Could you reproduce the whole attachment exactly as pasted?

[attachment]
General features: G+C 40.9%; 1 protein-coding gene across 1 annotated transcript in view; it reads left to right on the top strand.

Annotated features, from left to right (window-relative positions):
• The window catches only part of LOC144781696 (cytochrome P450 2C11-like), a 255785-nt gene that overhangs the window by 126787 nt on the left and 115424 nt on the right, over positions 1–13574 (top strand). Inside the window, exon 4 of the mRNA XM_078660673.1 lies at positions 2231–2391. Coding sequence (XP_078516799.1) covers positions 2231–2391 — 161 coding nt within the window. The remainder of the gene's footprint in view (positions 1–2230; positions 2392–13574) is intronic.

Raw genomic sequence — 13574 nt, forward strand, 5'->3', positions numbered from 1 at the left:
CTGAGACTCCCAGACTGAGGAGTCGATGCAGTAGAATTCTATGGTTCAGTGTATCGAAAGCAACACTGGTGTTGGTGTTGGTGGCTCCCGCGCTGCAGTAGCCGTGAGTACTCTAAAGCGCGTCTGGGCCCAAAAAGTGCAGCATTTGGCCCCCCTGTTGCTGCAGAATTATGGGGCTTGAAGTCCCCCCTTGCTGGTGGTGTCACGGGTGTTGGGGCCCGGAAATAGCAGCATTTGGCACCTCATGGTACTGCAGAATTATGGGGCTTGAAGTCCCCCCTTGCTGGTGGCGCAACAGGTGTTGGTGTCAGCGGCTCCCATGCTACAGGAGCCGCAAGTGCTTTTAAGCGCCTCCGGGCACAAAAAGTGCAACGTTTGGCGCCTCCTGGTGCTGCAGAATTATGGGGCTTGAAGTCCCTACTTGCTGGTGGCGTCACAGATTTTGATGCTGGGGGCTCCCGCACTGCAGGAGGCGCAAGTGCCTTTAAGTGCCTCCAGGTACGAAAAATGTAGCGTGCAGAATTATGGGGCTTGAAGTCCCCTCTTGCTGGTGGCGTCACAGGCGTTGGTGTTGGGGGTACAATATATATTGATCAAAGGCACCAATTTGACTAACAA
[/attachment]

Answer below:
General features: G+C 40.9%; 1 protein-coding gene across 1 annotated transcript in view; it reads left to right on the top strand.

Annotated features, from left to right (window-relative positions):
• The window catches only part of LOC144781696 (cytochrome P450 2C11-like), a 255785-nt gene that overhangs the window by 126787 nt on the left and 115424 nt on the right, over positions 1–13574 (top strand). Inside the window, exon 4 of the mRNA XM_078660673.1 lies at positions 2231–2391. Coding sequence (XP_078516799.1) covers positions 2231–2391 — 161 coding nt within the window. The remainder of the gene's footprint in view (positions 1–2230; positions 2392–13574) is intronic.

Raw genomic sequence — 13574 nt, forward strand, 5'->3', positions numbered from 1 at the left:
CTGAGACTCCCAGACTGAGGAGTCGATGCAGTAGAATTCTATGGTTCAGTGTATCGAAAGCAACACTGGTGTTGGTGTTGGTGGCTCCCGCGCTGCAGTAGCCGTGAGTACTCTAAAGCGCGTCTGGGCCCAAAAAGTGCAGCATTTGGCCCCCCTGTTGCTGCAGAATTATGGGGCTTGAAGTCCCCCCTTGCTGGTGGTGTCACGGGTGTTGGGGCCCGGAAATAGCAGCATTTGGCACCTCATGGTACTGCAGAATTATGGGGCTTGAAGTCCCCCCTTGCTGGTGGCGCAACAGGTGTTGGTGTCAGCGGCTCCCATGCTACAGGAGCCGCAAGTGCTTTTAAGCGCCTCCGGGCACAAAAAGTGCAACGTTTGGCGCCTCCTGGTGCTGCAGAATTATGGGGCTTGAAGTCCCTACTTGCTGGTGGCGTCACAGATTTTGATGCTGGGGGCTCCCGCACTGCAGGAGGCGCAAGTGCCTTTAAGTGCCTCCAGGTACGAAAAATGTAGCGTGCAGAATTATGGGGCTTGAAGTCCCCTCTTGCTGGTGGCGTCACAGGCGTTGGTGTTGGGGGTACAATATATATTGATCAAAGGCACCAATTTGACTAACAA